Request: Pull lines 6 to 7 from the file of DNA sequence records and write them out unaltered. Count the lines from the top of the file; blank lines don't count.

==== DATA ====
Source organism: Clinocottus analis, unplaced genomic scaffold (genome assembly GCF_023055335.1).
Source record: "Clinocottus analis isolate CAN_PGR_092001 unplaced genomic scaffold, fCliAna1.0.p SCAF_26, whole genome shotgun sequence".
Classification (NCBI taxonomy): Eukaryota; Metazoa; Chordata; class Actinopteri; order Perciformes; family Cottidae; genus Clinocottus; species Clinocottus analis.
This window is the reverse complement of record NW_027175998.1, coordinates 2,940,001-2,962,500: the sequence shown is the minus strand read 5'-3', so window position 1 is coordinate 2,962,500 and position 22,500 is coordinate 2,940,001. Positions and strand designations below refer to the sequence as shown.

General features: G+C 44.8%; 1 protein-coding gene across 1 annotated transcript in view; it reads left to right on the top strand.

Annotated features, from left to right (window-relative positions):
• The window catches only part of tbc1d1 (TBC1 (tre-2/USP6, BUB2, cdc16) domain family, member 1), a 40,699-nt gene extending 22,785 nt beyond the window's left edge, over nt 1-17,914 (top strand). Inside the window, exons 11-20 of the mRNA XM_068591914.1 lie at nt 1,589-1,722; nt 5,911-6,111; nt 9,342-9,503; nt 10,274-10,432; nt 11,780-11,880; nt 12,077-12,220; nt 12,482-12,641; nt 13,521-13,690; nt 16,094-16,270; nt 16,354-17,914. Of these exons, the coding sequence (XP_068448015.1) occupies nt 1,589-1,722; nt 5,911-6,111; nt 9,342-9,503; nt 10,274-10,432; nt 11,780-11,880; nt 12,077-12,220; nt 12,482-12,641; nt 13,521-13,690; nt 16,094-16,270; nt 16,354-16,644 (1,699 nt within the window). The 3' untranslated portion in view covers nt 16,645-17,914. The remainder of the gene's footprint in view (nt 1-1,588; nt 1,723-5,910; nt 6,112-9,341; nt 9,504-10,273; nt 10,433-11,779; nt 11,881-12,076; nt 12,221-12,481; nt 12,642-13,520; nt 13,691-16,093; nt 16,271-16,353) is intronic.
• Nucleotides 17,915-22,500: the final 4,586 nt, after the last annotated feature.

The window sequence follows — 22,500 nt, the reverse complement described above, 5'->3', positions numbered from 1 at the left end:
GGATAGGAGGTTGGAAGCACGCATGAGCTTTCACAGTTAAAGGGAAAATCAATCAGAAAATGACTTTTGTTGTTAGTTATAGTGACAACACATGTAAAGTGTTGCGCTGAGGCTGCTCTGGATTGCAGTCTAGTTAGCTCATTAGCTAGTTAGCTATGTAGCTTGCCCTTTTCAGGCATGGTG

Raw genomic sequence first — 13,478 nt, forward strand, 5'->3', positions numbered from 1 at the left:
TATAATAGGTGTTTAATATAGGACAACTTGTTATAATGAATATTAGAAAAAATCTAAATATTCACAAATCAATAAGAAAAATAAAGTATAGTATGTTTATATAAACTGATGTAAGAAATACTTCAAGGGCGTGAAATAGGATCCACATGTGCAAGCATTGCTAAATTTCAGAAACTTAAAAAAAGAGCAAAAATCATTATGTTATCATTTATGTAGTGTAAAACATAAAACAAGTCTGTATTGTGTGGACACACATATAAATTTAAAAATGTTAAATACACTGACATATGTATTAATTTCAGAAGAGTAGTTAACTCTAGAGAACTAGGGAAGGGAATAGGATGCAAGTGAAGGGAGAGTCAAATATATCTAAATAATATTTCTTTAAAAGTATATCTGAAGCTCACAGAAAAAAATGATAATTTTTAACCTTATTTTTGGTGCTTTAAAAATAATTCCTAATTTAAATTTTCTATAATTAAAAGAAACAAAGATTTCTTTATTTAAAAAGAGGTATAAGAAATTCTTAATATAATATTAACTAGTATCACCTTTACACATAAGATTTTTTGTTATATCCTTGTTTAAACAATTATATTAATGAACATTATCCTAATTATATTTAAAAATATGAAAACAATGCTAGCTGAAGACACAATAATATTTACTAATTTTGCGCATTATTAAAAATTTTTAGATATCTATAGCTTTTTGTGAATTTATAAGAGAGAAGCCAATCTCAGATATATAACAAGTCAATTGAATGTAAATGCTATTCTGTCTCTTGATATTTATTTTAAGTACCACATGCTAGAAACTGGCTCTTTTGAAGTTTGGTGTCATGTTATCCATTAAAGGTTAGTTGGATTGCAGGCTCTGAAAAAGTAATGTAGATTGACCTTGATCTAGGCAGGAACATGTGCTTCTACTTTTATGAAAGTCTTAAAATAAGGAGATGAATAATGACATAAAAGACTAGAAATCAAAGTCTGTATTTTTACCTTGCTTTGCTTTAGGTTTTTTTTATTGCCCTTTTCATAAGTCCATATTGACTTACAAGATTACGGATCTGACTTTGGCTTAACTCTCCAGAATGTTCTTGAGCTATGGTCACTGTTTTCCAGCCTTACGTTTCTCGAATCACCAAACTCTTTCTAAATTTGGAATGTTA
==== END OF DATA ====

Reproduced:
Annotated features, from left to right (window-relative positions):
• The window catches only part of tbc1d1 (TBC1 (tre-2/USP6, BUB2, cdc16) domain family, member 1), a 40,699-nt gene extending 22,785 nt beyond the window's left edge, over nt 1-17,914 (top strand). Inside the window, exons 11-20 of the mRNA XM_068591914.1 lie at nt 1,589-1,722; nt 5,911-6,111; nt 9,342-9,503; nt 10,274-10,432; nt 11,780-11,880; nt 12,077-12,220; nt 12,482-12,641; nt 13,521-13,690; nt 16,094-16,270; nt 16,354-17,914. Of these exons, the coding sequence (XP_068448015.1) occupies nt 1,589-1,722; nt 5,911-6,111; nt 9,342-9,503; nt 10,274-10,432; nt 11,780-11,880; nt 12,077-12,220; nt 12,482-12,641; nt 13,521-13,690; nt 16,094-16,270; nt 16,354-16,644 (1,699 nt within the window). The 3' untranslated portion in view covers nt 16,645-17,914. The remainder of the gene's footprint in view (nt 1-1,588; nt 1,723-5,910; nt 6,112-9,341; nt 9,504-10,273; nt 10,433-11,779; nt 11,881-12,076; nt 12,221-12,481; nt 12,642-13,520; nt 13,691-16,093; nt 16,271-16,353) is intronic.